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Zero tolerance for counterfeiting the euro: European Commission proposal clears final hurdle

European Commission - MEMO/14/333   06/05/2014

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European Commission

MEMO

Brussels, 6 May 2014

Zero tolerance for counterfeiting the euro: European Commission proposal clears final hurdle

The EU's Finance Ministers have today backed measures that will reinforce the protection of the euro and other currencies through criminal law measures (IP/13/88). New measures will include tougher sanctions for criminals and improved tools for cross-border investigation. The directive was backed by the European Parliament on 16 April 2014 (MEMO/14/303) and is expected to enter into force in June 2014.

Johannes Hahn, EU Commissioner responsible for Justice during Vice-President Viviane Reding's electoral leave said: "These new measures will help protect one of our most valuable assets: the euro. Citizens and businesses must be able to trust that the money they have in their pockets is authentic. And criminals seeking to undermine the strength of the euro must be duly punished. Today's endorsement marks a strong resolve to protect our currency for honest businesses and citizens and sends a stark warning to criminals."

Algirdas Šemeta, Commissioner responsible for Taxation, Customs, Statistics, Audit and Anti-Fraud, said: "These new rules against euro-counterfeiting will boost confidence in our common currency, and help to protect honest businesses and citizens from ending up with fake money in their pockets. While the final text has less bite than the Commission would have liked, it is nonetheless an important advance on where we stand today. The euro is better protected against criminals, thanks to this new law adopted today."

Since the euro was introduced in 2002, counterfeiting is estimated to have cost the EU at least €500 million. Recent figures published by the European Commission show that a total of 175 900 fake euro coins were withdrawn from circulation last year. According to the latest figures from the European Central Bank, 353 000 counterfeit euro banknotes were withdrawn in the second half of 2013.

    The measures proposed by the Commission will bring about the following changes:

  • The directive will set the lower limit for maximum penalties in Member States: maximum sanctions must be at least eight years for production and at least five years for distribution of fake notes and coins.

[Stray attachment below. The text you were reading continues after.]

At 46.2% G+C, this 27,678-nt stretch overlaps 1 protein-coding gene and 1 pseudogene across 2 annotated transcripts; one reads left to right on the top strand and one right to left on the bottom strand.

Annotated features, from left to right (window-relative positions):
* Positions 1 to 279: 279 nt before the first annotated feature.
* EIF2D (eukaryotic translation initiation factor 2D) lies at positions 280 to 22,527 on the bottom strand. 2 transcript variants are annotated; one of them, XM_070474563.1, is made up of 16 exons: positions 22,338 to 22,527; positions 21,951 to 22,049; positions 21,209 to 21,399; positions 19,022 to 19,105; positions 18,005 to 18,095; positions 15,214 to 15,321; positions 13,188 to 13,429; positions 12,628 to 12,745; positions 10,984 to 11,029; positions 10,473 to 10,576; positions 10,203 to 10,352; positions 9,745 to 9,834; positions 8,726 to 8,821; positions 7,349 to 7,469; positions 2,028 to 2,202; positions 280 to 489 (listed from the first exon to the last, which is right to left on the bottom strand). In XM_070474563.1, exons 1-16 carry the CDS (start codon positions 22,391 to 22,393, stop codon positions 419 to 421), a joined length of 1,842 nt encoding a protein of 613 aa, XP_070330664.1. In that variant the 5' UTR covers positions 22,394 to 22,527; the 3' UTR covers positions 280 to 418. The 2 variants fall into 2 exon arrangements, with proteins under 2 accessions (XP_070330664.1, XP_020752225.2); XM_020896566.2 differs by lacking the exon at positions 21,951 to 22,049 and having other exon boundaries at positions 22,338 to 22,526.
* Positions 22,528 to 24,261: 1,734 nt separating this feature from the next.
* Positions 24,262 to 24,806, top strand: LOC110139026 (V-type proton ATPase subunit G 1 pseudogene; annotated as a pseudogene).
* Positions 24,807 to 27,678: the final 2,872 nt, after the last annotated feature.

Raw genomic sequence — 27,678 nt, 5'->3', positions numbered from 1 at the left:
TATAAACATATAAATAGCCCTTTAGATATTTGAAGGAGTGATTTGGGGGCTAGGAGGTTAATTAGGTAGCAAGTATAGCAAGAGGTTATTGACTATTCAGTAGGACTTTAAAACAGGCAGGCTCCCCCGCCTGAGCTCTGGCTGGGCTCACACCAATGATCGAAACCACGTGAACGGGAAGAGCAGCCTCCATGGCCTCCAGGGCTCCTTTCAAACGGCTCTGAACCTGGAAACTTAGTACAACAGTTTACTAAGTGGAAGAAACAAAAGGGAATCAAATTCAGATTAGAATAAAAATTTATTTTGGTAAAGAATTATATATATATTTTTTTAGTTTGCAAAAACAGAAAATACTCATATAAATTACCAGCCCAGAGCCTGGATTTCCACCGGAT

• It will also ensure investigative tools for organised crime or serious cases provided for in national law can be used in cases of counterfeiting, thus improving the quality of cross-border investigation in this field.

  • Analysing seized forgeries will be possible earlier during judicial proceedings, which will improve detection of counterfeit euros and prevent their circulation.

Next steps: Following the political agreement with the Council in the trilogue meeting (MEMO 14/123), the vote in the European on 16 April supporting the directive (MEMO/14/303) and todays' backing by the Council, the directive is due to be signed by the President of the Council on 13 May 2014 and the President of the European Parliament on 15 May 2014. After publication of the directive in the Official Journal, which is expected in June 2014, Member States will have two years to transpose the new rules into national law.

For more information

Frequently Asked Questions: MEMO/14/334

Homepage of Commissioner Algirdas Šemeta: http://ec.europa.eu/commission_2010-2014/semeta/index_en.htm

Homepage of Commissioner Johannes Hahn who has taken interim responsibility for the justice portfolio until 26 May 2014: http://ec.europa.eu/commission_2010-2014/hahn/index_en.cfm

Follow Commissioner Šemeta on Twitter: @ASemetaEU

Follow EU Justice on Twitter: @EU_Justice

Follow Commissioner Hahn on Twitter; @JHahnEU

Counterfeiting: http://ec.europa.eu/anti_fraud/euro-protection/legislation/index_en.htm

European Commission – criminal law policy: http://ec.europa.eu/justice/criminal/criminal-law-policy/index_en.htm


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